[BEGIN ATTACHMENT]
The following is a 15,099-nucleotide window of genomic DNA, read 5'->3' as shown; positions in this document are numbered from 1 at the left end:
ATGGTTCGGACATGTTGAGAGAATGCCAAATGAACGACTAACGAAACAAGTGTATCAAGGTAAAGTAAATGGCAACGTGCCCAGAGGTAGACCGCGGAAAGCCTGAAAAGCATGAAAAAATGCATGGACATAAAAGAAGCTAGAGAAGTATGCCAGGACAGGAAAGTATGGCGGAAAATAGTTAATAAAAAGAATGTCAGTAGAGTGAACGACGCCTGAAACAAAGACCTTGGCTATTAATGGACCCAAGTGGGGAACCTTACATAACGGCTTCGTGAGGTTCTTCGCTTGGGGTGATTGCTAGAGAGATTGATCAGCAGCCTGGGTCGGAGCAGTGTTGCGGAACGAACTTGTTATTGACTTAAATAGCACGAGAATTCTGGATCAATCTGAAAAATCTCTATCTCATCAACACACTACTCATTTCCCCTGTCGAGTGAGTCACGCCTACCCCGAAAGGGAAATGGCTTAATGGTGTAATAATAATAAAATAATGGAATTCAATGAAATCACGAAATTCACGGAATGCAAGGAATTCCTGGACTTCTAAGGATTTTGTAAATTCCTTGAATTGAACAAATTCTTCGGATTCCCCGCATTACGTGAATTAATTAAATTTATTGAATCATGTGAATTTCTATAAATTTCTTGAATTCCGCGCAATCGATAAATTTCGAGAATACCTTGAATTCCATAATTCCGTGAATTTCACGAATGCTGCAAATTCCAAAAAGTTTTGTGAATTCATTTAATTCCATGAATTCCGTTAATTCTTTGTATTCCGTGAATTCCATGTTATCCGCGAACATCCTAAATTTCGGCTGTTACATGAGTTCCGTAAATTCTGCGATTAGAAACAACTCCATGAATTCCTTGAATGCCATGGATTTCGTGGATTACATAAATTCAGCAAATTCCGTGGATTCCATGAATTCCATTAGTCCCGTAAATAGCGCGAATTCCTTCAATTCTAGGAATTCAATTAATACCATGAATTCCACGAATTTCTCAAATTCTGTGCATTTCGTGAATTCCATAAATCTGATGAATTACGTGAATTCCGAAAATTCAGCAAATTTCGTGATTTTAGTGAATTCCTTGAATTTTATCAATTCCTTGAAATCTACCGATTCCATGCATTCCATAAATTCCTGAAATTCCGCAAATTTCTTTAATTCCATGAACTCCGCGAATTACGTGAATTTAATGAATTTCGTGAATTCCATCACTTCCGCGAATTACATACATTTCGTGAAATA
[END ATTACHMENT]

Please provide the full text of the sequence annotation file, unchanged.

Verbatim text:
The following is a 15,099-nucleotide window of genomic DNA, read 5'->3' as shown; positions in this document are numbered from 1 at the left end:
ATGGTTCGGACATGTTGAGAGAATGCCAAATGAACGACTAACGAAACAAGTGTATCAAGGTAAAGTAAATGGCAACGTGCCCAGAGGTAGACCGCGGAAAGCCTGAAAAGCATGAAAAAATGCATGGACATAAAAGAAGCTAGAGAAGTATGCCAGGACAGGAAAGTATGGCGGAAAATAGTTAATAAAAAGAATGTCAGTAGAGTGAACGACGCCTGAAACAAAGACCTTGGCTATTAATGGACCCAAGTGGGGAACCTTACATAACGGCTTCGTGAGGTTCTTCGCTTGGGGTGATTGCTAGAGAGATTGATCAGCAGCCTGGGTCGGAGCAGTGTTGCGGAACGAACTTGTTATTGACTTAAATAGCACGAGAATTCTGGATCAATCTGAAAAATCTCTATCTCATCAACACACTACTCATTTCCCCTGTCGAGTGAGTCACGCCTACCCCGAAAGGGAAATGGCTTAATGGTGTAATAATAATAAAATAATGGAATTCAATGAAATCACGAAATTCACGGAATGCAAGGAATTCCTGGACTTCTAAGGATTTTGTAAATTCCTTGAATTGAACAAATTCTTCGGATTCCCCGCATTACGTGAATTAATTAAATTTATTGAATCATGTGAATTTCTATAAATTTCTTGAATTCCGCGCAATCGATAAATTTCGAGAATACCTTGAATTCCATAATTCCGTGAATTTCACGAATGCTGCAAATTCCAAAAAGTTTTGTGAATTCATTTAATTCCATGAATTCCGTTAATTCTTTGTATTCCGTGAATTCCATGTTATCCGCGAACATCCTAAATTTCGGCTGTTACATGAGTTCCGTAAATTCTGCGATTAGAAACAACTCCATGAATTCCTTGAATGCCATGGATTTCGTGGATTACATAAATTCAGCAAATTCCGTGGATTCCATGAATTCCATTAGTCCCGTAAATAGCGCGAATTCCTTCAATTCTAGGAATTCAATTAATACCATGAATTCCACGAATTTCTCAAATTCTGTGCATTTCGTGAATTCCATAAATCTGATGAATTACGTGAATTCCGAAAATTCAGCAAATTTCGTGATTTTAGTGAATTCCTTGAATTTTATCAATTCCTTGAAATCTACCGATTCCATGCATTCCATAAATTCCTGAAATTCCGCAAATTTCTTTAATTCCATGAACTCCGCGAATTACGTGAATTTAATGAATTTCGTGAATTCCATCACTTCCGCGAATTACATACATTTCGTGAAATA